Describe your organic livestock feed products. Attach labels to this form. Update this form when you add a new product.
feed and supplements
Only required for operations that raise ruminant livestock (i.e. animals with rumens, including cattle, goats, sheep, bison). Describe the percentage of pasture provided in the total ration and drinking water provided.
Describe all feed provided to animals, including any feed supplements. Also describe drinking water provided.
Use this worksheet at the end of the grazing season to average the Dry Matter Intake (DMI) from each feed ration. This worksheet will help you find the overall average DMI from pasture for the entire grazing season for each class of animals.
Use this worksheet throughout the grazing season to document the Dry Matter Intake (DMI) in each ration fed to each class of animal. Complete a new worksheet any time the ration for a class of animals changes.
Ruminant animals are required to graze pasture anytime during the year that pasture is available for grazing. If pasture is not available for at least 120 days per year, the ruminants cannot be certified organic. Organic standards also require that animals obtain a certain percentage of their daily diet, or ration, from pasture. Grazing must provide at least 30% of an organic ruminant’s total dry matter requirement. Ruminant producers are required to track the amount of each feed fed throughout the year and also calculate the amount of dry matter that animals graze from pasture.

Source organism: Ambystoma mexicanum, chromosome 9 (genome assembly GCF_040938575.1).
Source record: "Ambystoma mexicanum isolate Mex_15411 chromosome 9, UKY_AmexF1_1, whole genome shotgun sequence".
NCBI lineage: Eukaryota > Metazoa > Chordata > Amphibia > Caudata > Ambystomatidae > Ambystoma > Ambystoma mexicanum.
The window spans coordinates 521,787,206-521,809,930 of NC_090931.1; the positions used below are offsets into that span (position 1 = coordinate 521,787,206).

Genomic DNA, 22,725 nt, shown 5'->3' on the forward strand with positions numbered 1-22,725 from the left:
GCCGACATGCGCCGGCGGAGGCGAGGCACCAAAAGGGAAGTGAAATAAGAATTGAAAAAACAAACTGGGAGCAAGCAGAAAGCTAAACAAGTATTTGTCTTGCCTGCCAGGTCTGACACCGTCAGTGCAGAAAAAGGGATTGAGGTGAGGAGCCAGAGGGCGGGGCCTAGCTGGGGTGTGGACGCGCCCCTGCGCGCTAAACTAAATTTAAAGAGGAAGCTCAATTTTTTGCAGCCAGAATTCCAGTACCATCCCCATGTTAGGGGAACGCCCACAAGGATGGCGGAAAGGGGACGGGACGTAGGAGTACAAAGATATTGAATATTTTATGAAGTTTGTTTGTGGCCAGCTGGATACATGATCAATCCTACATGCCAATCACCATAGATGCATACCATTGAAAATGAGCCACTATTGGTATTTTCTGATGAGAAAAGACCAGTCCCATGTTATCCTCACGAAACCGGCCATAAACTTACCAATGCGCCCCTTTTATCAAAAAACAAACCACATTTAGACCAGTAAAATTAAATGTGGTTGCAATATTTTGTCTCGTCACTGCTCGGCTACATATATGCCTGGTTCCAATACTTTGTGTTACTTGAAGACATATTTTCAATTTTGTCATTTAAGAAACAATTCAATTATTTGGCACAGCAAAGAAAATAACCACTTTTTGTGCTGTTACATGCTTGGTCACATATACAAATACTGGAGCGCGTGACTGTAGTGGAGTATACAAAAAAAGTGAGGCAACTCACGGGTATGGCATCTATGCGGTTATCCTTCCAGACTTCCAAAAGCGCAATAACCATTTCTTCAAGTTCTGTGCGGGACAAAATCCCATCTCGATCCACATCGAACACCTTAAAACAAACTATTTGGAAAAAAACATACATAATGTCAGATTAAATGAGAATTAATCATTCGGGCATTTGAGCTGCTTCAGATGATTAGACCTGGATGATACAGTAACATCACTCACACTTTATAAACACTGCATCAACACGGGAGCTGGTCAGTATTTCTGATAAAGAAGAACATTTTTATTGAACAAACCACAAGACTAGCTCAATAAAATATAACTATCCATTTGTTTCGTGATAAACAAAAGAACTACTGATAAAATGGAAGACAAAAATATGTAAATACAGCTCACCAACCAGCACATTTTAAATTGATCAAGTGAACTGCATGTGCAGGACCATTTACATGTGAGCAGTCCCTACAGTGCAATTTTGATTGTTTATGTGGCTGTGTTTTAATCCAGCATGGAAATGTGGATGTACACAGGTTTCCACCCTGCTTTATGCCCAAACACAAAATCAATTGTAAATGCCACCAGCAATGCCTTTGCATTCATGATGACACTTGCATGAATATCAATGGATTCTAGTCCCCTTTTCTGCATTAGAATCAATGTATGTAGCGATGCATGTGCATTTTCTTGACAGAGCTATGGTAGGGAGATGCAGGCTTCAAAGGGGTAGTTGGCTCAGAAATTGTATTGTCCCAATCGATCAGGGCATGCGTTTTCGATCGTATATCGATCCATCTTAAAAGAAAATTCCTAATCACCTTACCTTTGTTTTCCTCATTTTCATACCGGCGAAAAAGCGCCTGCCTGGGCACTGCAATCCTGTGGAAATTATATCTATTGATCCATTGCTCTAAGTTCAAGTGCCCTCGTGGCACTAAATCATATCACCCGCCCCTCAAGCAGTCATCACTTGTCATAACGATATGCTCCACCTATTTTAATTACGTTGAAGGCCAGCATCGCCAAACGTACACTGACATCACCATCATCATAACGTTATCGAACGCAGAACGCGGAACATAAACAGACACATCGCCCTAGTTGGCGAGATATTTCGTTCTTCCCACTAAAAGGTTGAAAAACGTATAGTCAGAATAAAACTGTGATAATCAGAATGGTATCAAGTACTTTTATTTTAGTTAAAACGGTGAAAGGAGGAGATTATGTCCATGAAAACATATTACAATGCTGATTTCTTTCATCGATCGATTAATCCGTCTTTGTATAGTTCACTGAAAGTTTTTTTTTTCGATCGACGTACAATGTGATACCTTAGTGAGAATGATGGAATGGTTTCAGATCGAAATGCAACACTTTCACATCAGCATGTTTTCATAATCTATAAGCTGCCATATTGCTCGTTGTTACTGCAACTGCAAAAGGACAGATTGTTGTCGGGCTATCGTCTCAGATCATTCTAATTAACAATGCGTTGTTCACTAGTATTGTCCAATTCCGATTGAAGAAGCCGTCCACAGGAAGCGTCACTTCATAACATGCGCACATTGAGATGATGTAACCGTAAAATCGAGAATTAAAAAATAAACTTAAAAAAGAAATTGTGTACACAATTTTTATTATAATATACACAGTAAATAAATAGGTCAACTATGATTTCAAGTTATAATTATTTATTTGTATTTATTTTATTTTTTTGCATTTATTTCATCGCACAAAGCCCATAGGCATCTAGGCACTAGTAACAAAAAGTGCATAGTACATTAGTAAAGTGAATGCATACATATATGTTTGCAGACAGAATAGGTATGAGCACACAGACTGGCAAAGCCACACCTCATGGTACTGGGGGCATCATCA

No, you must use 100% certified organic feed. There are no exceptions.
Many allowed feed supplements and additives are not certified organic. These include products that contain primarily vitamins and minerals. Any agricultural ingredients in feed additives or supplements, such as grains or molasses, must be organic. Feed additives and supplements may not contain genetically modified organisms or mammalian or poultry slaughter byproducts.
Yes, you may store organic and non-organic feed in the same area ONLY if there is clear identification and labeling of feed, and you ensure there is no commingling of the organic feed and non-organic feed.
Dry matter is what remains after all of the water is evaporated out of a feed: grain and fresh or dried forages. Fresh pasture has high water content and will have a lower percentage of dry matter than an equivalent weight of dryer feed, such as hay or grain. Dry matter is an indicator of the amount of nutrients that are available to the animal in a particular feed.